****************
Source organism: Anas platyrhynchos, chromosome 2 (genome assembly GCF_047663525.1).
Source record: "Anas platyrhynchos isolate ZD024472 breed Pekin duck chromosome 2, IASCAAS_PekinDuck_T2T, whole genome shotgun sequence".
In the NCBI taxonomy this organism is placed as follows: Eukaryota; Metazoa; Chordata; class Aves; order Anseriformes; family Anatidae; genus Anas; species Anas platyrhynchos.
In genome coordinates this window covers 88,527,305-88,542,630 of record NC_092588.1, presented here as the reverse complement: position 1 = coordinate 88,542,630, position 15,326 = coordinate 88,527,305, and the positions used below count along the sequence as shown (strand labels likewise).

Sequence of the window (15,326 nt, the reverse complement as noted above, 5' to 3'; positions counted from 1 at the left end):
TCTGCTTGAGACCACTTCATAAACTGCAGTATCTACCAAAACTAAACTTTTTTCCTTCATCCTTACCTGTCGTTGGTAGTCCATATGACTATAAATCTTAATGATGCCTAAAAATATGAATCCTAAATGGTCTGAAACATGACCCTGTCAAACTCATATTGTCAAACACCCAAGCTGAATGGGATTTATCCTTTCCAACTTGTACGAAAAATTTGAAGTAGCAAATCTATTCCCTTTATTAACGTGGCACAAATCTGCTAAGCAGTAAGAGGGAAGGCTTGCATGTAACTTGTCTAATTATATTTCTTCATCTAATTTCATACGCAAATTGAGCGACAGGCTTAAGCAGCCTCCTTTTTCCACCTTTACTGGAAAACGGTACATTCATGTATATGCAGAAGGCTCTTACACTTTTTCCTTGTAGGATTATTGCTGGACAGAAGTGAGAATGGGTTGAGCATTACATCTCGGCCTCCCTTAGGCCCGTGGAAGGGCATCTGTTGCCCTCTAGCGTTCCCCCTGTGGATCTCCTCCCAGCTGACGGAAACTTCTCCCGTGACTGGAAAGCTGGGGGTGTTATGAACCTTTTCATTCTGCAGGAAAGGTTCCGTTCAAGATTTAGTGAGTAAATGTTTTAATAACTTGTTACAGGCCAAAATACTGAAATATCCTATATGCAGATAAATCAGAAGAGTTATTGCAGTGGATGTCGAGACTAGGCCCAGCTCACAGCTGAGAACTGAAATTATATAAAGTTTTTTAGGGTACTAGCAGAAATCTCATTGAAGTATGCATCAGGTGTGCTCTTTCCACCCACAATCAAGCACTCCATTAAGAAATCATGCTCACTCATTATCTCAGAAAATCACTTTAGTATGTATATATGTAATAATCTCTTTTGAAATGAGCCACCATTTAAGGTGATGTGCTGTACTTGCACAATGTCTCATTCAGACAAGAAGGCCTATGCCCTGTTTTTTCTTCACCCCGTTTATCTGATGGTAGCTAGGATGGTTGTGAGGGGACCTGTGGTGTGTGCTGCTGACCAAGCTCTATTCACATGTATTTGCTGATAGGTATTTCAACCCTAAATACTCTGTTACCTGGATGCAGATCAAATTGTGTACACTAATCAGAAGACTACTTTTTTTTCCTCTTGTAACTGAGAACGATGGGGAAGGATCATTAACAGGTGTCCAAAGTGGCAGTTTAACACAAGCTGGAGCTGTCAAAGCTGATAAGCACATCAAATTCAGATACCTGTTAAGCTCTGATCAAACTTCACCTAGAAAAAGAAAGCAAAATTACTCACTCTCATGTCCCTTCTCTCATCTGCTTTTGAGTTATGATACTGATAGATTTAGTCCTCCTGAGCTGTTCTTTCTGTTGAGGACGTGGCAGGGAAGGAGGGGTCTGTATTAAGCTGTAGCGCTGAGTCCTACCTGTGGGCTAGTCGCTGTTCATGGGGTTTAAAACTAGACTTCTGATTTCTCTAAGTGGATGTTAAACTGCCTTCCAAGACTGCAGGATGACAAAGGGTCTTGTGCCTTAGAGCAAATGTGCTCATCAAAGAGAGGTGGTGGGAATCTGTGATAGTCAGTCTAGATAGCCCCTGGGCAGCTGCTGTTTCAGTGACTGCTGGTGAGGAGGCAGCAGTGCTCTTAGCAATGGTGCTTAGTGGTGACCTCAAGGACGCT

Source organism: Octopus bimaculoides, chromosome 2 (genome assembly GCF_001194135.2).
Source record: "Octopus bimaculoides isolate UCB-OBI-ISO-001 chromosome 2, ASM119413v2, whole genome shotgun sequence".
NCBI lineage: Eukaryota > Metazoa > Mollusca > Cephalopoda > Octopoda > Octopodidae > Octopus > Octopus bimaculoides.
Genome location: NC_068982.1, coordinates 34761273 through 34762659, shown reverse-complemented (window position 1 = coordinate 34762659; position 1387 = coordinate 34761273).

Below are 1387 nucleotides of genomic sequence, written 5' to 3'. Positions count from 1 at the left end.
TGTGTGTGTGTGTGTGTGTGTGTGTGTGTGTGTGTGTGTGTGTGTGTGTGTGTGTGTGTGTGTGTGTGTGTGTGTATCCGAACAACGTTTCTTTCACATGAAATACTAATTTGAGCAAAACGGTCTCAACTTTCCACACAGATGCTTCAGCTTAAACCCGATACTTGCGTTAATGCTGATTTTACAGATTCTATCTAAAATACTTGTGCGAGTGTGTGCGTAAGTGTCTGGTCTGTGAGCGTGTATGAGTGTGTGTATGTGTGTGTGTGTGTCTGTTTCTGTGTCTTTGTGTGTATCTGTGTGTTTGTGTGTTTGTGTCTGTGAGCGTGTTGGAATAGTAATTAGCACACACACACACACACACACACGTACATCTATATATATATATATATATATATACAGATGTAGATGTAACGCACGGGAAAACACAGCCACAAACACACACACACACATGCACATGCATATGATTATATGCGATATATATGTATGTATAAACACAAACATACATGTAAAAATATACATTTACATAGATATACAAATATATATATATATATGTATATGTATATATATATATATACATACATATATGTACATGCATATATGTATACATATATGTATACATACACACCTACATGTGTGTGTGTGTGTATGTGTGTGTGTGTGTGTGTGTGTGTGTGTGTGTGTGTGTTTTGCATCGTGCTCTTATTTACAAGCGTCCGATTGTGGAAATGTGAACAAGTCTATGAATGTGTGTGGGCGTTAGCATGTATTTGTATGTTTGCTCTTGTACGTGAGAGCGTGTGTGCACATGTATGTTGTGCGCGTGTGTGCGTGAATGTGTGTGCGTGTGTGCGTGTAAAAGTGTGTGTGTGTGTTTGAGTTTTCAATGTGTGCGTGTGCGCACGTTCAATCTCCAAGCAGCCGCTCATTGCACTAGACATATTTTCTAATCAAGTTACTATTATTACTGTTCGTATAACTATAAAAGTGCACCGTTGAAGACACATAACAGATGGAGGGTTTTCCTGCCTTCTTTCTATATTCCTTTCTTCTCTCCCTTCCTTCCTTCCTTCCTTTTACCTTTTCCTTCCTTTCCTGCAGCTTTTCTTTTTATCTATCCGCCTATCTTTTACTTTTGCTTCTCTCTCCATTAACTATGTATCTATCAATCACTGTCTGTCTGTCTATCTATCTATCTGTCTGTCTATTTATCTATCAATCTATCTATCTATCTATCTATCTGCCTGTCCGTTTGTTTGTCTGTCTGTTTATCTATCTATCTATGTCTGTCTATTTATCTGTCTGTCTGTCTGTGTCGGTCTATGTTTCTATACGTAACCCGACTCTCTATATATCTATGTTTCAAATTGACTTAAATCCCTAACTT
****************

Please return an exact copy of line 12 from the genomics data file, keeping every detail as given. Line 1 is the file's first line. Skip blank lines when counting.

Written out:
TGTGTGTGTGTGTGTGTGTGTGTGTGTGTGTGTGTGTGTGTGTGTGTGTGTGTGTGTGTGTGTGTGTGTGTGTGTATCCGAACAACGTTTCTTTCACATGAAATACTAATTTGAGCAAAACGGTCTCAACTTTCCACACAGATGCTTCAGCTTAAACCCGATACTTGCGTTAATGCTGATTTTACAGATTCTATCTAAAATACTTGTGCGAGTGTGTGCGTAAGTGTCTGGTCTGTGAGCGTGTATGAGTGTGTGTATGTGTGTGTGTGTGTCTGTTTCTGTGTCTTTGTGTGTATCTGTGTGTTTGTGTGTTTGTGTCTGTGAGCGTGTTGGAATAGTAATTAGCACACACACACACACACACACACGTACATCTATATATATATATATATATATATACAGATGTAGATGTAACGCACGGGAAAACACAGCCACAAACACACACACACACATGCACATGCATATGATTATATGCGATATATATGTATGTATAAACACAAACATACATGTAAAAATATACATTTACATAGATATACAAATATATATATATATATGTATATGTATATATATATATATACATACATATATGTACATGCATATATGTATACATATATGTATACATACACACCTACATGTGTGTGTGTGTGTATGTGTGTGTGTGTGTGTGTGTGTGTGTGTGTGTGTGTGTTTTGCATCGTGCTCTTATTTACAAGCGTCCGATTGTGGAAATGTGAACAAGTCTATGAATGTGTGTGGGCGTTAGCATGTATTTGTATGTTTGCTCTTGTACGTGAGAGCGTGTGTGCACATGTATGTTGTGCGCGTGTGTGCGTGAATGTGTGTGCGTGTGTGCGTGTAAAAGTGTGTGTGTGTGTTTGAGTTTTCAATGTGTGCGTGTGCGCACGTTCAATCTCCAAGCAGCCGCTCATTGCACTAGACATATTTTCTAATCAAGTTACTATTATTACTGTTCGTATAACTATAAAAGTGCACCGTTGAAGACACATAACAGATGGAGGGTTTTCCTGCCTTCTTTCTATATTCCTTTCTTCTCTCCCTTCCTTCCTTCCTTCCTTTTACCTTTTCCTTCCTTTCCTGCAGCTTTTCTTTTTATCTATCCGCCTATCTTTTACTTTTGCTTCTCTCTCCATTAACTATGTATCTATCAATCACTGTCTGTCTGTCTATCTATCTATCTGTCTGTCTATTTATCTATCAATCTATCTATCTATCTATCTATCTGCCTGTCCGTTTGTTTGTCTGTCTGTTTATCTATCTATCTATGTCTGTCTATTTATCTGTCTGTCTGTCTGTGTCGGTCTATGTTTCTATACGTAACCCGACTCTCTATATATCTATGTTTCAAATTGACTTAAATCCCTAACTT